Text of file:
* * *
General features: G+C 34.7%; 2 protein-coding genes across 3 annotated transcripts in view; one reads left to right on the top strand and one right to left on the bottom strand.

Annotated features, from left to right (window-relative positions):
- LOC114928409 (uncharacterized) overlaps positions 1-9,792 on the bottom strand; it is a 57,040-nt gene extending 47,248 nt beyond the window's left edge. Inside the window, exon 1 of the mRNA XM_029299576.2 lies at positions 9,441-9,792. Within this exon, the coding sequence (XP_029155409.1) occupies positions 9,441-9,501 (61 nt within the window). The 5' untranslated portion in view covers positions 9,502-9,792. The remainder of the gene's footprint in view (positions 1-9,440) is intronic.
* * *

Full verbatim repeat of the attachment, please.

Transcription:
General features: G+C 34.7%; 2 protein-coding genes across 3 annotated transcripts in view; one reads left to right on the top strand and one right to left on the bottom strand.

Annotated features, from left to right (window-relative positions):
- LOC114928409 (uncharacterized) overlaps positions 1-9,792 on the bottom strand; it is a 57,040-nt gene extending 47,248 nt beyond the window's left edge. Inside the window, exon 1 of the mRNA XM_029299576.2 lies at positions 9,441-9,792. Within this exon, the coding sequence (XP_029155409.1) occupies positions 9,441-9,501 (61 nt within the window). The 5' untranslated portion in view covers positions 9,502-9,792. The remainder of the gene's footprint in view (positions 1-9,440) is intronic.